Chromogranin is an acidic protein released along with catecholamines from chromaffin cells and nerve terminals. This statement alone might explain why it is a good marker to use with NETs. Depending on the test kit being used, you may see test results for Chromogranin A (CgA) and Chromogranin B (CgB) – the inclusion of CgB tends to be confined to Europe. There is also mention of Chromogranin C (CgC) in places but I’ve never heard of this being used in conjunction with NETs.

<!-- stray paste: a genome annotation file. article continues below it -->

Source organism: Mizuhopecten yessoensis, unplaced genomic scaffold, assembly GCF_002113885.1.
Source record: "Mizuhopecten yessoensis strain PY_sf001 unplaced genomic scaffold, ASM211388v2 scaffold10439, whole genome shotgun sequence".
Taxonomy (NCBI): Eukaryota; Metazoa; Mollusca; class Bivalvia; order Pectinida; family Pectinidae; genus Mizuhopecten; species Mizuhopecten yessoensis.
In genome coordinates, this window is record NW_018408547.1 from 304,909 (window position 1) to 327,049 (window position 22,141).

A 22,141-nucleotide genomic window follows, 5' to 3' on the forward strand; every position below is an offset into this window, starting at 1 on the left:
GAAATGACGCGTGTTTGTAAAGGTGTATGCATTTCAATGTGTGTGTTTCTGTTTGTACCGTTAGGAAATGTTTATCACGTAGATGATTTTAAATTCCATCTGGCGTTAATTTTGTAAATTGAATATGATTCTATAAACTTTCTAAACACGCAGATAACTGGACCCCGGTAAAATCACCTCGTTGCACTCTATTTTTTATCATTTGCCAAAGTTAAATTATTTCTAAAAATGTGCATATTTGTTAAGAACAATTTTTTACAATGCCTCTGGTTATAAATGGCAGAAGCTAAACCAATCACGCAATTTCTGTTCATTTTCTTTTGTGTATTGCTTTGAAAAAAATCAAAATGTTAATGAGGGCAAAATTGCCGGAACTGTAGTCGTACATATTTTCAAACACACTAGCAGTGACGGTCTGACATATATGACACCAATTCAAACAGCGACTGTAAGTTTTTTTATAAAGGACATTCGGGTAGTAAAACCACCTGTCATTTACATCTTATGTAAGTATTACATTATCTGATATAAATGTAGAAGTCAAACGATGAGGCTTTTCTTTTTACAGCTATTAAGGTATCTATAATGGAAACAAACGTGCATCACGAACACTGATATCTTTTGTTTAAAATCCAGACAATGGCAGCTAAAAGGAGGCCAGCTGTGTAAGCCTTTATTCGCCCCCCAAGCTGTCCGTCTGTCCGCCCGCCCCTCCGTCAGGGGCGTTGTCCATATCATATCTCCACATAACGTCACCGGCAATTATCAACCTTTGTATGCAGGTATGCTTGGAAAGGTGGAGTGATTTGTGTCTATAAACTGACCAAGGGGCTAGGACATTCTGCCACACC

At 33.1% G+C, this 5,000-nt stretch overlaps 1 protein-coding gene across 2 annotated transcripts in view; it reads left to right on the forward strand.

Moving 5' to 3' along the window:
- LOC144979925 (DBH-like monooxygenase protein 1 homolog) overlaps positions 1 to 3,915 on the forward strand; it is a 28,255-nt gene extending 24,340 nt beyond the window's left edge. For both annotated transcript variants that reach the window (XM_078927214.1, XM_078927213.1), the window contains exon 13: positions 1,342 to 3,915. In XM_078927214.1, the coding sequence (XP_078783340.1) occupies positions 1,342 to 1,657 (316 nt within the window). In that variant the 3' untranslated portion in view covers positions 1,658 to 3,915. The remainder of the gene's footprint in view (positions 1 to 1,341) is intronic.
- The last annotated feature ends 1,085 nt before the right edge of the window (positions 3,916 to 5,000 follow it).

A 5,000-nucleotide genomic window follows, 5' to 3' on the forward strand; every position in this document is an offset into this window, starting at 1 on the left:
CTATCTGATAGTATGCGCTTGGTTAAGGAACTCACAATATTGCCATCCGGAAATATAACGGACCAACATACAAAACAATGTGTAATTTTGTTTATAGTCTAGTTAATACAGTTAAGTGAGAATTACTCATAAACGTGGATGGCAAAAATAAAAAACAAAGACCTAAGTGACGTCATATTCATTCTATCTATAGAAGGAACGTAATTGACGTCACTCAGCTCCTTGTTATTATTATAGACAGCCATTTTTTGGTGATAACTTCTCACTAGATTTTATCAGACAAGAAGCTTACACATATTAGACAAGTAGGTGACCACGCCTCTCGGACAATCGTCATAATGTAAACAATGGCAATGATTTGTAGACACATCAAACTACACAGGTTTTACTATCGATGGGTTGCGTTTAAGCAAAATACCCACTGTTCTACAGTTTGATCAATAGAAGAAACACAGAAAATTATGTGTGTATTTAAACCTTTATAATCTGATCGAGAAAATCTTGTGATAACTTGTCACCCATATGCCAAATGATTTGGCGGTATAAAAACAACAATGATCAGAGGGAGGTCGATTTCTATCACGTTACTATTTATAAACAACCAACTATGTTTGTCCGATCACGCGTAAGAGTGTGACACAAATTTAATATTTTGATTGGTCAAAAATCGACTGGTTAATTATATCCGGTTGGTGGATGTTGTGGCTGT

One of the disadvantages of CgA is that the results can be skewed by those taking Proton Pump Inhibitors(PPIs). Many NET patients are taking PPIs to treat GERD (….and Zollinger-Ellison Syndrome). In the long-term, this has the result of increasing gastrin levels which can lead to an increase of CgA in the blood including for some months after discontinuing. Opinions differ but many texts I found did suggest stopping PPIs for 2 weeks before the CgA blood test. CgB is said not be as influenced by the use of PPI as CgA. In addition to the issue with PPIs, CgA levels may also be elevated in other illnesses including severe hypertension and renal insufficiency. CgB is also said to be more sensitive to Pheochromocytoma.